When she referred her complaint to the Authority, Mrs Browne made the following comments. First, she disagreed that there was no nudity in the 6.30pm broadcast of Big Brother. In her opinion, electronic masking did not mean the people whose body parts were masked were not naked. Secondly, she reiterated her complaint that the programme was inappropriately screened at 6.30pm, which she regarded as "young children’s time". Thirdly, Mrs Browne disagreed that young children would not understand the programme’s sexual allusions. She also considered that the programme had a negative effect on young children, who might then think it was acceptable
…to show their naked body to people they don’t know, especially if they think they may get money for it!
Finally, Mrs Browne pointed out that TVNZ had originally informed her that it would consider her complaint under standard G8 as well as standards G2 and G12. Standard G8 requires broadcasters:
G8 To abide by the classification codes and their appropriate time bands as outlined in the agreed criteria for programme classifications.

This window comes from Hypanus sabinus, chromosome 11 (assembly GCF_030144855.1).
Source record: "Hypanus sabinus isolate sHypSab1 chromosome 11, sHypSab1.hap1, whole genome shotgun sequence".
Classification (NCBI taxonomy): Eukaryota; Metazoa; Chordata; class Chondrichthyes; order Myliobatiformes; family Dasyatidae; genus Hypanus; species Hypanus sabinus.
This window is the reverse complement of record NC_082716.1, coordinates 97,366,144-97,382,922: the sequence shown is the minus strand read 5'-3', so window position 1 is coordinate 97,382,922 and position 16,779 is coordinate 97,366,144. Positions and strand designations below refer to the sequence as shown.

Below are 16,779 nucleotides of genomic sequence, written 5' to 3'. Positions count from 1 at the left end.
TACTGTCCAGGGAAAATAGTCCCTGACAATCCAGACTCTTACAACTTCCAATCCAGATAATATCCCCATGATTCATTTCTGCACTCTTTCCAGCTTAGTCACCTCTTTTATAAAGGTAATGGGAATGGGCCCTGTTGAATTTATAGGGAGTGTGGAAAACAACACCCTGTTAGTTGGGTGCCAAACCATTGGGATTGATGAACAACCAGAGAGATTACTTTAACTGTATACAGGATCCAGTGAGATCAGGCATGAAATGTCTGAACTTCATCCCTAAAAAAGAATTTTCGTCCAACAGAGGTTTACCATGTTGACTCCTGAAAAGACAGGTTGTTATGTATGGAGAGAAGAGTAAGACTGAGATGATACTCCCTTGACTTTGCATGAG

Mrs Browne noted that TVNZ’s response had not referred to standard G8, and she asked the Authority whether that standard had been breached by TVNZ.
In TVNZ’s response to the Authority, it emphasised that
children’s viewing time when considered by TVNZ in the context of G programming has to cover all ages from toddlers to 13 year olds. Big Brother, screened at a time when most families are likely to be together, is aimed at a family audience.
TVNZ disputed what it believed was Mrs Browne’s implication that Big Brother promoted an immoral lifestyle. It suggested that entertainment does not promote anything.
TVNZ also commented that its reference to children not understanding Big Brother’s sexual innuendo "was to those very young ones who know nothing of sexual matters". It continued:
Big Brother has a certain reputation because of the publicity which accompanied it when it started, and because of the content of the adults only edition on Monday nights, and we would be surprised if school aged children had not heard the gossip. Gossip tends to be a lot more gaudy than the real thing.
In her final comment, Mrs Browne reiterated the points she raised in her complaint. She also disagreed with TVNZ’s assertions that the sexual innuendo contained in the programme would not be understood by very young children, and that "entertainment does not promote anything".
The Authority’s Findings
Standard G2 requires the Authority to determine whether currently accepted standards of good taste and decency are breached by the broadcast of Big Brother at 6.30pm. As required by the standard, the Authority looks first to the relevant contextual factors. The Authority notes, in particular, that Big Brother is broadcast during the G timeslot. The Television Code defines G programmes as: